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NYC Councilman: “Foam SHOULD and CAN Be Recycled Efficiently”

By shsmin
In News
Jul 12th, 2016

Chances are, at this very moment, almost every household in New York City has at least one form of polystyrene lurking around. What if these empty cartons found their way into the city’s curbside recycling program (which currently doesn’t accept polystyrene) and eventually manufacturing plants rather than landfills and lodged in the intestines of unsuspecting animals? Although a ban may satisfy environmentalists, it will do little in service of our natural habitat. This form of non-biodegradable foam can be a nuisance but not in the way most people might imagine. Still, it only makes sense that a recycling strategy be created for one of the most widely used forms of plastic

The concern surrounding trash piled into landfills is an understandable one, as it should be. Waste, whether organic, like polystyrene, or otherwise, usually has a hard time breaking down when collected in large volumes. This can be blamed on the way materials are loaded. They are packed so tightly that oxygen, which aids in the breakdown process, can’t penetrate well enough to be effective. Reducing or eliminate the use of polystyrene, as many have adamantly proposed, can’t negatively impact the environment, but it won’t solve the dilemma. Polystyrene accounts for just over %1 of waste poured into landfills, which means once the polystyrene has been removed, NY will still have tons of waste to manage.

In 2011, each person in the US was estimated to have consumed an average of nearly 250 eggs. Recycling those empty cartons could potentially benefit the economy much more than banning them would the environment. In fact, according to the American Chemistry Council, the proposed ban is expected to cost New York City $100 million dollars. Efforts to reduce waste could be put to better use rallying against the manufacture of harmful plastics, like poly carbonate drink bottles. Funds recouped from recycling polystyrene could be used to place more recycling stations and bins in residential areas and alongside roads to encourage people to recycle their empty containers.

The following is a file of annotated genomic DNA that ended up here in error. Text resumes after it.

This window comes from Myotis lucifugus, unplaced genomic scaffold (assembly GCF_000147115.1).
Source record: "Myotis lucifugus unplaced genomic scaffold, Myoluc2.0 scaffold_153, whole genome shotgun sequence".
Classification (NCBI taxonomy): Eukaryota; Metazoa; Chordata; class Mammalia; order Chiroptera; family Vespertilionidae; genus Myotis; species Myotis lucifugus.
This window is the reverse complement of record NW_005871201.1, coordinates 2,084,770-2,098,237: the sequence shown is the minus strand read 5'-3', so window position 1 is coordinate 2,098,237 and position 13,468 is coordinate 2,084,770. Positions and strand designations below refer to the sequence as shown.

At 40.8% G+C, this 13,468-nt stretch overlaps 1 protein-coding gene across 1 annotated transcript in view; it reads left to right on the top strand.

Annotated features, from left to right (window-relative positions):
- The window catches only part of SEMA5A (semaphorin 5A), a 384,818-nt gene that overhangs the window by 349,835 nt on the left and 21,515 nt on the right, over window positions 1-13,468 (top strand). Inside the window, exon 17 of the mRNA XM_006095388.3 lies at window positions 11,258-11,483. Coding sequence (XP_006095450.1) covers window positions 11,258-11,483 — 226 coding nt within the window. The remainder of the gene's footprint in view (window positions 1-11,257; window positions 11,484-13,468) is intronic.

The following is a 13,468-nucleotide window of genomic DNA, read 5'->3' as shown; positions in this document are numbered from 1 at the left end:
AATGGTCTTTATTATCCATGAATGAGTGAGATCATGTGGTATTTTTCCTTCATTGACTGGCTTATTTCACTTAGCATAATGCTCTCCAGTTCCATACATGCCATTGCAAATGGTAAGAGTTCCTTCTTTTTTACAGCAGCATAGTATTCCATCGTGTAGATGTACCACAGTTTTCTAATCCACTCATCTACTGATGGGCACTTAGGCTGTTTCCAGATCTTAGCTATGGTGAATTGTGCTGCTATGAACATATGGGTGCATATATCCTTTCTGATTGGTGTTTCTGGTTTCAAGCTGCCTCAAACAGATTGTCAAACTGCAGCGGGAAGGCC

Approaching environmental concerns should always be strategic in the way it is planned and executed. When issues are charged at, prematurely and without thought, the result is usually wasted resources that have yielded little or no results. Recycling is almost always a better solution when addressing concerns about biodegradable materials. Proposing a ban is usually more effective when adequate replacement products have been suggested.

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